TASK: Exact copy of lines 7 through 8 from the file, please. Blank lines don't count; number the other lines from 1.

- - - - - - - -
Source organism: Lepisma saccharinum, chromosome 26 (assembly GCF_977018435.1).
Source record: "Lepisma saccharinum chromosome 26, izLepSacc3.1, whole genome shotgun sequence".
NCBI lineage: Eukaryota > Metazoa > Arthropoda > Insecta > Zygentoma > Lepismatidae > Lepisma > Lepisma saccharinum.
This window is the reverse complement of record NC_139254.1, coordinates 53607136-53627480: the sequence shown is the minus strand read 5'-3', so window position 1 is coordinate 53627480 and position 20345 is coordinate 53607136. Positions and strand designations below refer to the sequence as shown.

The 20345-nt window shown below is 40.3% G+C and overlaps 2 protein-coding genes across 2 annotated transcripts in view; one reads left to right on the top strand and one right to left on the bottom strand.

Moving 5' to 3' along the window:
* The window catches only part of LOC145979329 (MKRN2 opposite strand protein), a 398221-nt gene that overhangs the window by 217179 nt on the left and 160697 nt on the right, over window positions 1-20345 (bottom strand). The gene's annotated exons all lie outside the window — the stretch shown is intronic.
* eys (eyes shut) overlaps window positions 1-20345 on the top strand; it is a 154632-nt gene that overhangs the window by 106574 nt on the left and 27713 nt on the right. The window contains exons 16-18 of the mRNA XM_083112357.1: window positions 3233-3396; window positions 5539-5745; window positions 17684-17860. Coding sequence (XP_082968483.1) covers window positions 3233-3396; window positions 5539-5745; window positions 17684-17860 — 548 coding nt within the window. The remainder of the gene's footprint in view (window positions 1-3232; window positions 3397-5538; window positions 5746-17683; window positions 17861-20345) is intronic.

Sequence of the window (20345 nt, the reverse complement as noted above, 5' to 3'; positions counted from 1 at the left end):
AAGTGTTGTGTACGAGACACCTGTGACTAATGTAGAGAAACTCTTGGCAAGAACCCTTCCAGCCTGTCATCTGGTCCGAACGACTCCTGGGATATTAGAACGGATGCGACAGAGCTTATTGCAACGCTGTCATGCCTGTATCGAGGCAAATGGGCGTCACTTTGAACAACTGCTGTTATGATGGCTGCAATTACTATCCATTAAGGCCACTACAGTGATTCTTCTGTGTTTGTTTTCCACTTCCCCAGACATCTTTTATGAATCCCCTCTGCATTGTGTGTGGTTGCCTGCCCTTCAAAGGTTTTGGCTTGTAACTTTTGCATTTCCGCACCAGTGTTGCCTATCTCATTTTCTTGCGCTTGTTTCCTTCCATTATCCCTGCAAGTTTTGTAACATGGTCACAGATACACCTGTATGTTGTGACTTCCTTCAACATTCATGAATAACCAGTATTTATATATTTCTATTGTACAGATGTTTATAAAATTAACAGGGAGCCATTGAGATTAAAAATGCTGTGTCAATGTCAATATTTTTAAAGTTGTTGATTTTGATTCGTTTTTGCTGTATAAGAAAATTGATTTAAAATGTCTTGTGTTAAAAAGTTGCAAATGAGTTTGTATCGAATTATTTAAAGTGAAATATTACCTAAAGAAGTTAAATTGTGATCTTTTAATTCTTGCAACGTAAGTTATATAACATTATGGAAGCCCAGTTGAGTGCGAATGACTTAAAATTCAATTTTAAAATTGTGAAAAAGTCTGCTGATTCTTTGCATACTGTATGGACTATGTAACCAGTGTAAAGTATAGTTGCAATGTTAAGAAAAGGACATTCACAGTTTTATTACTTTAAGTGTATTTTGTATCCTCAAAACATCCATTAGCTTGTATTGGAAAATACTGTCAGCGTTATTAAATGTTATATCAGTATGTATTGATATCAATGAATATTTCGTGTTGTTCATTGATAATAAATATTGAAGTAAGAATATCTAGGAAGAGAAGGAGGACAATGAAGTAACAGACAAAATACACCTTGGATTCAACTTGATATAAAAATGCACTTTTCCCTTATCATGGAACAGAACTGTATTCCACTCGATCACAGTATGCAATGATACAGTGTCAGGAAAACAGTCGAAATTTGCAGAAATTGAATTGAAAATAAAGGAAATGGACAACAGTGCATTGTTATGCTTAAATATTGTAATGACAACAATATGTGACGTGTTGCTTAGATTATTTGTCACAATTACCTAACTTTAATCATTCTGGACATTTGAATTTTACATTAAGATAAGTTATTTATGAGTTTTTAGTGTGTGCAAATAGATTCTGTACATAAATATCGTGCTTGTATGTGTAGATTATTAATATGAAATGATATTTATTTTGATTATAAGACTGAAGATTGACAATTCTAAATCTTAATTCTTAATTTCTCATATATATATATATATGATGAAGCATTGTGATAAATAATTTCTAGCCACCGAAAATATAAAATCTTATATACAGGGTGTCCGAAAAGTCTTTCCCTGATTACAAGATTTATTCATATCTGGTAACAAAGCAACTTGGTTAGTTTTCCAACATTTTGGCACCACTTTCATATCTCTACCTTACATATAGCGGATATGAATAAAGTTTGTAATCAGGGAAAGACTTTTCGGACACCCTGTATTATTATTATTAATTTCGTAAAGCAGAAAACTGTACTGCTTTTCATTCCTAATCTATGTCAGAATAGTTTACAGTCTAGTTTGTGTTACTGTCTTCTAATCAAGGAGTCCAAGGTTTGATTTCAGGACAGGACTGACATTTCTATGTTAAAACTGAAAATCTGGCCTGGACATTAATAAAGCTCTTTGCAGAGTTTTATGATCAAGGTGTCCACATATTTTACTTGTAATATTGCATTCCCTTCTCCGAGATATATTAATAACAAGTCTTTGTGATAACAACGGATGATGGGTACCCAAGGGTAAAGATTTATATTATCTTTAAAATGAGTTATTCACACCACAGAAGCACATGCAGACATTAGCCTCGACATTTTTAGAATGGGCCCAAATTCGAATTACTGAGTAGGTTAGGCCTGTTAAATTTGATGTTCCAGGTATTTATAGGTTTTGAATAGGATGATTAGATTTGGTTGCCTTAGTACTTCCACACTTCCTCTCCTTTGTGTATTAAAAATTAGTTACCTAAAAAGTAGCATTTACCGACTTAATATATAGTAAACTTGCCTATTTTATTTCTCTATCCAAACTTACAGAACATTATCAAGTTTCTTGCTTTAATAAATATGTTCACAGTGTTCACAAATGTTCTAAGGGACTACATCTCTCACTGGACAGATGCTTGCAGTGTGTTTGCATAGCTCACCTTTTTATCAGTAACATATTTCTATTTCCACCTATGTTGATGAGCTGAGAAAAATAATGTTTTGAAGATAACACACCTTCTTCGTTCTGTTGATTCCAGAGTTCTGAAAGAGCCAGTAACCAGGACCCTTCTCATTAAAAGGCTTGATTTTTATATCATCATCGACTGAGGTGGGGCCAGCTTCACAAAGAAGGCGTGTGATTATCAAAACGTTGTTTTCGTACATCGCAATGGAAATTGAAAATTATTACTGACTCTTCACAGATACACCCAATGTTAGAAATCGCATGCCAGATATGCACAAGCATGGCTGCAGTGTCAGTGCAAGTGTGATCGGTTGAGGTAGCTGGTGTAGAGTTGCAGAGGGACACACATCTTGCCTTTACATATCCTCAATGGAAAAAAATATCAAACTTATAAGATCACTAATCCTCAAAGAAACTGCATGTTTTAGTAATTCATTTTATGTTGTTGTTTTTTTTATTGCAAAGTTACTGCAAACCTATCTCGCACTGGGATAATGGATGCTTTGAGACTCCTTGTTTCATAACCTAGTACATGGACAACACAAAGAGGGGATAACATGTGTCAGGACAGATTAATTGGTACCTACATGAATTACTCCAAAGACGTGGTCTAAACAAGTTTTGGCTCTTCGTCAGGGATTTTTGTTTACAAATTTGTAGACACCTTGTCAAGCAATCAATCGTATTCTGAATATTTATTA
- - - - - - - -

* The window catches only part of LOC145979329 (MKRN2 opposite strand protein), a 398221-nt gene that overhangs the window by 217179 nt on the left and 160697 nt on the right, over window positions 1-20345 (bottom strand). The gene's annotated exons all lie outside the window — the stretch shown is intronic.
* eys (eyes shut) overlaps window positions 1-20345 on the top strand; it is a 154632-nt gene that overhangs the window by 106574 nt on the left and 27713 nt on the right. The window contains exons 16-18 of the mRNA XM_083112357.1: window positions 3233-3396; window positions 5539-5745; window positions 17684-17860. Coding sequence (XP_082968483.1) covers window positions 3233-3396; window positions 5539-5745; window positions 17684-17860 — 548 coding nt within the window. The remainder of the gene's footprint in view (window positions 1-3232; window positions 3397-5538; window positions 5746-17683; window positions 17861-20345) is intronic.